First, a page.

Google recently revealed plans to construct an ambitious new headquarters in Mountain View, California, designed by starchitects Bjarke Ingels and Thomas Heatherwick. However, the city's council has reportedly put the future of the project in serious doubt by awarding the majority of available land in the area to LinkedIn instead.

According to Silicon Valley Business Journal, Mountain View's city council awarded the internet giant "only" 4.7 hectares (11 acres) of a total of roughly 20.4 hectares (50 acres) of available commercial land in the North Bayshore area. In contrast, LinkedIn was awarded some 13 hectares (32 acres) for its own headquarters. This means that Google will only have enough room for roughly one of its planned four new buildings.

"To have one building — it’s a significant blow," David Radcliffe, Vice President of Real Estate and Workplace Services for Google, is quoted as saying. "I’m not sure how I make any of this economically viable with one building."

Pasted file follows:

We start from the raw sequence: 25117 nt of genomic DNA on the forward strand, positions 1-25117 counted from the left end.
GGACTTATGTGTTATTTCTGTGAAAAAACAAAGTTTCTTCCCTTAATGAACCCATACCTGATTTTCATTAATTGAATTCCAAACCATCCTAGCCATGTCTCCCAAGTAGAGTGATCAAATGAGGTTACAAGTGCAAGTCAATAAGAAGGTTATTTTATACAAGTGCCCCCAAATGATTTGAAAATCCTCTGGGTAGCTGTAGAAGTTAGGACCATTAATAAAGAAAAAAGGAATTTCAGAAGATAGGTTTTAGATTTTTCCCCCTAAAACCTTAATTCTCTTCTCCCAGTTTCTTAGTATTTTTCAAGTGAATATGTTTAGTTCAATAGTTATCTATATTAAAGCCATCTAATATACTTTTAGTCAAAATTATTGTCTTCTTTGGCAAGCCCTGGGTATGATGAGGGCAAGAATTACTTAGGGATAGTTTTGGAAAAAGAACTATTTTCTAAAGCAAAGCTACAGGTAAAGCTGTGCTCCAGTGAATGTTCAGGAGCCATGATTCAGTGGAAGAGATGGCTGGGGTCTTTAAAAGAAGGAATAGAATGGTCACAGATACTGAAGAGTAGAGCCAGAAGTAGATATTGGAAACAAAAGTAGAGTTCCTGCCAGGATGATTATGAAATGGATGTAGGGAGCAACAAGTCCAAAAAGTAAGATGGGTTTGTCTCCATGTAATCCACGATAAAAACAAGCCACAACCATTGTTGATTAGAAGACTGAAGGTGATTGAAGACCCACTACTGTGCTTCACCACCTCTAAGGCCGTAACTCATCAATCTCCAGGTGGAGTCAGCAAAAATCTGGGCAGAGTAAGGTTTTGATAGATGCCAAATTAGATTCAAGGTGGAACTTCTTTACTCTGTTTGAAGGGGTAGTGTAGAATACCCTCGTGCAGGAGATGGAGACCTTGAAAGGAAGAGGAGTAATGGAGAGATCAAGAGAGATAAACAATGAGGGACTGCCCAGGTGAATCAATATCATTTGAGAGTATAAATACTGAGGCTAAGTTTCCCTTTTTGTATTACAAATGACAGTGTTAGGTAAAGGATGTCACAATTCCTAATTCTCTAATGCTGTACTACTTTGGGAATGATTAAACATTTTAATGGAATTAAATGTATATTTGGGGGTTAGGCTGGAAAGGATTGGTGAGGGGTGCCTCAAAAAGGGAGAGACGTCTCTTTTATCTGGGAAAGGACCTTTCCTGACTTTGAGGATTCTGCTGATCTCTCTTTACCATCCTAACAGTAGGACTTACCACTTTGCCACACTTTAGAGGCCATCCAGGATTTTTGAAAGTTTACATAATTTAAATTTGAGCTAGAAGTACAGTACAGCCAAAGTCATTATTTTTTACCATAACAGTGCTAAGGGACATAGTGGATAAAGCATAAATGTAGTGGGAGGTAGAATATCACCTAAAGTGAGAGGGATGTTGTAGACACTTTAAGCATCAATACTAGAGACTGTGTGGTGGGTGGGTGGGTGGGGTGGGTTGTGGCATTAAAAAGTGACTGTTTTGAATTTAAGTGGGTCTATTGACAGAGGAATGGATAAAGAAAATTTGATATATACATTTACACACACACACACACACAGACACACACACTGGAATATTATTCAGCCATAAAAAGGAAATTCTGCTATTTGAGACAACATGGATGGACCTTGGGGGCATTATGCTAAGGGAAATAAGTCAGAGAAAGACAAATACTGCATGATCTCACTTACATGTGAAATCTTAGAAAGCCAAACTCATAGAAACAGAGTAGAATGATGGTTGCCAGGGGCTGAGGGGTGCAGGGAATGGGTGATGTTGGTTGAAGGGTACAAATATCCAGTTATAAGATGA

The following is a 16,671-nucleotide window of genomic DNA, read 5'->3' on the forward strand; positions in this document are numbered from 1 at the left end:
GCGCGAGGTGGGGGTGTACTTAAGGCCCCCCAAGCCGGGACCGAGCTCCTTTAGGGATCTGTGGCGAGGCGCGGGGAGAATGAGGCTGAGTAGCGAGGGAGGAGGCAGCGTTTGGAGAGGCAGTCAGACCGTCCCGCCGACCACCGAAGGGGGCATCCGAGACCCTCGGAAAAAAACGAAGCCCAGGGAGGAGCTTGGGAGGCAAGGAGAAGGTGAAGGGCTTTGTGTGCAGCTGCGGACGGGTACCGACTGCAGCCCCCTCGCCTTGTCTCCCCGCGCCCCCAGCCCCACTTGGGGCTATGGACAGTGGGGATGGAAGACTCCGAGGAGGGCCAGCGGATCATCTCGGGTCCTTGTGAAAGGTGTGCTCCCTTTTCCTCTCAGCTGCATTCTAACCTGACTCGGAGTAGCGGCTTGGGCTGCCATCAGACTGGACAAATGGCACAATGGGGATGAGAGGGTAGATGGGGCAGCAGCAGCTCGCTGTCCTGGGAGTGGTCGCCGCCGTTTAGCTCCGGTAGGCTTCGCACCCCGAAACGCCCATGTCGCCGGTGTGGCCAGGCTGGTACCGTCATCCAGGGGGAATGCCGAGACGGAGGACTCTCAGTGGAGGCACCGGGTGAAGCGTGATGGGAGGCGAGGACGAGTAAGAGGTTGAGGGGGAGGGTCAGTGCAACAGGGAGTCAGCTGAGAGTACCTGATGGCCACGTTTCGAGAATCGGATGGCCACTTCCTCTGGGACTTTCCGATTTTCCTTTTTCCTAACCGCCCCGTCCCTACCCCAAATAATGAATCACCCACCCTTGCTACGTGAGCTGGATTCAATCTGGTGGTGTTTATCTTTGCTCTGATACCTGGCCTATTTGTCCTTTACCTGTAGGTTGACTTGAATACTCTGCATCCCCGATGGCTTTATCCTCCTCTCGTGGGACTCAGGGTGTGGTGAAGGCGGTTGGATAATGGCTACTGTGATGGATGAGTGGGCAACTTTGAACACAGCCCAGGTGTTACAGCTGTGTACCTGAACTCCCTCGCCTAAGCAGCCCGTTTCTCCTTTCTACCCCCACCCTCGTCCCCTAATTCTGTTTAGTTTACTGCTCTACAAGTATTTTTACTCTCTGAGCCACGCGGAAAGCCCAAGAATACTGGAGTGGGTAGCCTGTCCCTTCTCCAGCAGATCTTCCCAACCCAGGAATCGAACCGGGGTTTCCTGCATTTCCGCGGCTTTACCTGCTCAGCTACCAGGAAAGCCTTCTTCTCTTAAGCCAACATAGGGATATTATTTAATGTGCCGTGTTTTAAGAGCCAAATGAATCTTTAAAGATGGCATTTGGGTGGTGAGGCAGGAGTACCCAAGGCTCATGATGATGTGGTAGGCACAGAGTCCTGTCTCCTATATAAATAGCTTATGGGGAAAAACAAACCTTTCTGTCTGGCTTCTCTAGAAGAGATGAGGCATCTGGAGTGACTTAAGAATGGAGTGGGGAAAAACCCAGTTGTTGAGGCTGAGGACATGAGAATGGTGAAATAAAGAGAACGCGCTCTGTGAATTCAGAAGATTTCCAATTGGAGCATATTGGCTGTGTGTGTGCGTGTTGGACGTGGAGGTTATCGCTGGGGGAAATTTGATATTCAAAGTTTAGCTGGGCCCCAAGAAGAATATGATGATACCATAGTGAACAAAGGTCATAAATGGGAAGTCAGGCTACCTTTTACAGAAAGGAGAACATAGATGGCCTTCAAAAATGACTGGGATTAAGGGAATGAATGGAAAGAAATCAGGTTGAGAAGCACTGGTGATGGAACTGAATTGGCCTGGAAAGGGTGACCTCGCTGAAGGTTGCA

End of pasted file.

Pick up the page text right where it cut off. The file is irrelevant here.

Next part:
LinkedIn, meanwhile, is understandably upbeat. "We are pleased with the city council’s decision to allow LinkedIn to build a permanent headquarters in Mountain View that will also create a sustainable mixed-use community destination," the Silicon Valley Business Journal quotes.

The New York Times writes that LinkedIn's proposal was relatively modest in comparison to Google's project, and comprises offices and retail spaces, including a movie theater and gym.

It remains unclear as to whether Google has any further room for maneuver, but it looks unlikely that the project will be going ahead as originally envisioned.